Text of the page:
China Research

Privacy and the Personal Bubble

This past week has been quite the adventure for me! Instead of following my regular schedule of working in the lab during the day and exploring the city at night, I found myself in an unexpected new place: the hospital. My lab mate was kind enough to take me to the hospital after an unfortunate injury to my finger. How the injury occurred is much less interesting than my overall experience at a Chinese hospital. Throughout my time here, I have learned to expect that many of my experiences in Xiamen will be drastically different from my experiences in the United States. That being said, I had no idea what to expect when I entered a Chinese hospital as a patient for the first time.

In the United States, I am used to waiting patiently in a waiting room until I am individually called to meet with a doctor. Then I wait alone in a small room for a nurse, and finally for the doctor to meet with me. Not just any doctor, but my doctor who I have known for years. In this hospital, things were very different. Fortunately, we were able to bypass the waiting room thanks to our connections with a friendly pre-med student working at the hospital. He was extremely helpful in guiding us around and explaining my injury to the doctors. The first room we entered was a small room containing with one desk, one stool, one doctor, and about ten patients. I stood in line along with the other patients as the doctor assessed each person. There was a very different sense of privacy here, and it seemed to be a completely normal interaction for patients to listen and make comments about the doctor’s diagnosis of other patients. Sure enough, when it was my turn to be assessed the other patients crowded around me waiting to hear the doctor’s diagnosis for the foreigner with the mysterious finger injury. I couldn’t understand what the doctor or patients were saying until my lab mate translated for me. However, the patients’ gasps and worried tones in response to the doctor’s comments made it clear to me that the diagnosis was not a pleasant one. After visiting with the doctor, we were led to another room where we spoke with a more specialized doctor. We went through the same process in order to get a second opinion on my injury. After that we were led to a third doctor, and then to a fourth doctor! The fourth doctor was the most specialized in his field and made the final decision on how to proceed with the injury. I preferred his office because of the privacy. Finally, I was the only patient being treated in his office!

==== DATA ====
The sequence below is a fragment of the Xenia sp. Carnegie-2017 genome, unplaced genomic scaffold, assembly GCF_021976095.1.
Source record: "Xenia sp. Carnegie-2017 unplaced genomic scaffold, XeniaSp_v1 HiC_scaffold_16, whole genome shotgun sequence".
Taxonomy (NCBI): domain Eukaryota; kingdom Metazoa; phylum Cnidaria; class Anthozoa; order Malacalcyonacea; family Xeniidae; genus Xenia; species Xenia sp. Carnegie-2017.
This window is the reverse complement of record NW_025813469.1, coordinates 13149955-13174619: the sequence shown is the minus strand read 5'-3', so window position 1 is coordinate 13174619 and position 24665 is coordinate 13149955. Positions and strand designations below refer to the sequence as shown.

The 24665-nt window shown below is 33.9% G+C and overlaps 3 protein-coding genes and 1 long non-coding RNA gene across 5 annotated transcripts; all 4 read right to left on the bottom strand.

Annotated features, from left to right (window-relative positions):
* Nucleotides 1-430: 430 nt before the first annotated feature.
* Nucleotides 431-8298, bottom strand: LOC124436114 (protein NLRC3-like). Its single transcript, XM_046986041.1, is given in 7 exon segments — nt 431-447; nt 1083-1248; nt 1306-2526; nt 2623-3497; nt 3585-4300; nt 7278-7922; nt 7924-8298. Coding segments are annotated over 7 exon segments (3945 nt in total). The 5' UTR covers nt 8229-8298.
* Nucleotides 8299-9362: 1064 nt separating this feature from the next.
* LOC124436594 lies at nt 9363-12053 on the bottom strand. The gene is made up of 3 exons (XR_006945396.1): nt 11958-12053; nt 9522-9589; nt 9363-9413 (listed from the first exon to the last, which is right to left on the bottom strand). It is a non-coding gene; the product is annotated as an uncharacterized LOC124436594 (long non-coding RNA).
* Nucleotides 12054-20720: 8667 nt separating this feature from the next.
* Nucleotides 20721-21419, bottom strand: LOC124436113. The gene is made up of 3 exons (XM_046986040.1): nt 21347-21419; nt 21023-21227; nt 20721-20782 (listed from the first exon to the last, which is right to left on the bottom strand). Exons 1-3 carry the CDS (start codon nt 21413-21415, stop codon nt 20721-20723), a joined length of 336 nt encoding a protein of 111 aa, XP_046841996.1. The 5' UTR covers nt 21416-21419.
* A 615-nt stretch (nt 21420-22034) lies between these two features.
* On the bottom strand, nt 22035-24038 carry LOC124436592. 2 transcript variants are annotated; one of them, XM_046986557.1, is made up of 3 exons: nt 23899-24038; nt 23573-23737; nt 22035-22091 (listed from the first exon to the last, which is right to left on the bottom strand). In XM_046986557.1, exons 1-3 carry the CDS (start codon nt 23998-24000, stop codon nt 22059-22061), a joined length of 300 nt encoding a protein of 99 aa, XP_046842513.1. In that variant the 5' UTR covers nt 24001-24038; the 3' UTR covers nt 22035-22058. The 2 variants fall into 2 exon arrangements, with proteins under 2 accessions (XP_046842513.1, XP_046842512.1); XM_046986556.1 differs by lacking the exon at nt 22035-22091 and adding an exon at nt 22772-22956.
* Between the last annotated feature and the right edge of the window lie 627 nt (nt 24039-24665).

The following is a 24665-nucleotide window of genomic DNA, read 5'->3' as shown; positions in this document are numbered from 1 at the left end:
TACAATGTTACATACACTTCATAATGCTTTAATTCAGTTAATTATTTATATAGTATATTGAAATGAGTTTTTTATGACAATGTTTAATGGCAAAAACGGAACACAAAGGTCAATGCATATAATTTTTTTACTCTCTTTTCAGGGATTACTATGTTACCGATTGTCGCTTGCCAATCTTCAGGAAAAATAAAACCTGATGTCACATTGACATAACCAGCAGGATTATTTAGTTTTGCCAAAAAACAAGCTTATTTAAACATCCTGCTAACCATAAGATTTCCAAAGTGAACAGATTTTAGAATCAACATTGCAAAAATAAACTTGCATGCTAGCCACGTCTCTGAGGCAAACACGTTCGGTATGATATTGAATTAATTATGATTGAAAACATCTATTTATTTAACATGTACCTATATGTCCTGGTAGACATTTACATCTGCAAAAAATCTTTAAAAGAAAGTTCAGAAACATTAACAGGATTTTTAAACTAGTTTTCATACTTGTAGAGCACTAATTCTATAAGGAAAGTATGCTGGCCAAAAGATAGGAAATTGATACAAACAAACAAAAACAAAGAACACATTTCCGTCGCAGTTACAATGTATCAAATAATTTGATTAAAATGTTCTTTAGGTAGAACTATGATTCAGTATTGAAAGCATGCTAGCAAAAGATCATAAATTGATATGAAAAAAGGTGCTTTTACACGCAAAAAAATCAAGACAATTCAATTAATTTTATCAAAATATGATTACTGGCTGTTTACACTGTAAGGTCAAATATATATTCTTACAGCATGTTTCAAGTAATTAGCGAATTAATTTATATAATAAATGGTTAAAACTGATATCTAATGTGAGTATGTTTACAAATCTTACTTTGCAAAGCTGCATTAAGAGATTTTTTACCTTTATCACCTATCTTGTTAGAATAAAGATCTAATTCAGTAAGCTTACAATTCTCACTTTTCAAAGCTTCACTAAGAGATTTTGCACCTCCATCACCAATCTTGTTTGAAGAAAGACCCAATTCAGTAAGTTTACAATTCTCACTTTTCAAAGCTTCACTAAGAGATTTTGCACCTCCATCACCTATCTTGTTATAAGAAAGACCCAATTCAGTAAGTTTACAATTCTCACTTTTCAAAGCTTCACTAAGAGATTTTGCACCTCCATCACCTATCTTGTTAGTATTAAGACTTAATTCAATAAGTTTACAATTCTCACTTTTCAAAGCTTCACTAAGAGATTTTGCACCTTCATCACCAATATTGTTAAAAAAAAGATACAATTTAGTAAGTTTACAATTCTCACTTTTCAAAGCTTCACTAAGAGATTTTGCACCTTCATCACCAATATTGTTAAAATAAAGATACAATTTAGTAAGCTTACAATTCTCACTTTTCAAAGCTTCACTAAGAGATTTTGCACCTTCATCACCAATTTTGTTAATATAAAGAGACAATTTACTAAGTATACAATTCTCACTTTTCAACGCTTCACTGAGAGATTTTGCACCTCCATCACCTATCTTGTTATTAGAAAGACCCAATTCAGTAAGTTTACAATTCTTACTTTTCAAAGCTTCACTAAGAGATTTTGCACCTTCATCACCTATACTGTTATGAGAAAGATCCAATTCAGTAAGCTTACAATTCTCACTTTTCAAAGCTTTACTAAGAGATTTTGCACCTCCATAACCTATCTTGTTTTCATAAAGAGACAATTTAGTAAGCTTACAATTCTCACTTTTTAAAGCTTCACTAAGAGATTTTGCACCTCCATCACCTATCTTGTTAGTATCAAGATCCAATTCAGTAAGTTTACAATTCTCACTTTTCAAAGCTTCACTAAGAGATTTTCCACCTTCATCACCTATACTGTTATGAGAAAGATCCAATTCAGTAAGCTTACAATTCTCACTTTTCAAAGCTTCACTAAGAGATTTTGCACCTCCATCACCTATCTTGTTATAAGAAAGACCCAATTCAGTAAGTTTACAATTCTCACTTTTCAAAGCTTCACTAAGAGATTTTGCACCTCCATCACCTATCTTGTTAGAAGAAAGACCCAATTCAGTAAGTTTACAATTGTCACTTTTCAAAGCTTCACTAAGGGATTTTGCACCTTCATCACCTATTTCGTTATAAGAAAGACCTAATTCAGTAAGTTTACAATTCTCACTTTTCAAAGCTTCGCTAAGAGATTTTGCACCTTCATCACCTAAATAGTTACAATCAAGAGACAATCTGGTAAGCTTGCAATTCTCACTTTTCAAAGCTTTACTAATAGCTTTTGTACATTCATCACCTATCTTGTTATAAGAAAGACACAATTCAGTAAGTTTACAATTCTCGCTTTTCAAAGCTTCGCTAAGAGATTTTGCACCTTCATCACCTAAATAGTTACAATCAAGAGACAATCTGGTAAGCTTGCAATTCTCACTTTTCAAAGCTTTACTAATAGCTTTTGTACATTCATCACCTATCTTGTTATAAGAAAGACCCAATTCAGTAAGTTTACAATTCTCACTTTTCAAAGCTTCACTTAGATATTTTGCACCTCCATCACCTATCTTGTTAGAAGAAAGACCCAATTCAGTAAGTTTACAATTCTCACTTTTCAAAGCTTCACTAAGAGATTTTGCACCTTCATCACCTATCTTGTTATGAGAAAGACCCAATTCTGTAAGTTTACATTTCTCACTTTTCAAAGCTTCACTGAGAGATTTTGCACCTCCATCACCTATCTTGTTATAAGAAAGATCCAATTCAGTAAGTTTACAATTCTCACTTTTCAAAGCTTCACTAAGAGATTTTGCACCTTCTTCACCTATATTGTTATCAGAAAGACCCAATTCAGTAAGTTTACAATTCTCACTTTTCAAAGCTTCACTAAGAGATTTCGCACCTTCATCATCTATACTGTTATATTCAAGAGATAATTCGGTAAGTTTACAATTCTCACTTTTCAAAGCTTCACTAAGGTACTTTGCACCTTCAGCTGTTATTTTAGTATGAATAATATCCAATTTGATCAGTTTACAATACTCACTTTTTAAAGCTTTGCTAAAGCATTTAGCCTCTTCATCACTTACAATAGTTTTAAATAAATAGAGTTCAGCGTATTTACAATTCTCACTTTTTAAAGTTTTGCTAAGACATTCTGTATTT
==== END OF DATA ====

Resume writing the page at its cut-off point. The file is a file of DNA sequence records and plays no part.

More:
The most frustrating part of my experience was having to rely on someone else to translate for the doctor. My lab mate is trustworthy and was extremely helpful in explaining to me what the doctor was saying, but it was frustrating not hearing the details for myself about an issue that I was concerned about. We only ran into one translation problem, where my lab mate mistakenly informed me that the doctor would have to “remove my finger.” It took several seconds of staring at my panicked face for her to realize that she had accidentally used the wrong English words. Oops! I have no hard feelings about it and now we joke about the misunderstanding.

After a quick procedure, I was asked to return to the hospital throughout the week so the doctor could monitor my improvement. Here I encountered the same cultural difference in regards to privacy. During these checkups, curious patients did not hesitate to enter the room, hover over my shoulder, and watch intently as the doctors handled my rather unpleasant and disgusting wound. It was difficult at times to hide my look of disbelief because their presence felt to me like an invasion of my privacy. In one case, a man stood so close to me that he popped my invisible personal bubble! He was so close that I could actually hear him breathing as he watched the doctor handle my injury. Several times I had to stop and take a second to remember that the patients did not realize how uncomfortable they made me. In the United States, it would be considered rude and intrusive for patients to watch and listen during your individual doctor visit, but their culture does not find those actions unacceptable. From the patients’ perspectives, they had done nothing wrong. It was an interesting and difficult difference to adjust to, and I realized that I could not be offended by these interactions because it was no one’s intention to upset me.

Unfortunately, my injury has set me back a few days in my research and has prevented me from doing some of the hands-on work in my lab. Thankfully, there are still some procedures that I am more than capable of performing while I recover. We are approaching the end of our research, but there is still a lot of information and data that my lab mate and I need to obtain. We are working very hard this week to retrieve as much data as possible before we leave Xiamen. If it were possible to extend the amount of time we have to gather data I would be thrilled because I think our data will be very helpful for future research on this shark species. It will be exciting to finally analyze our results!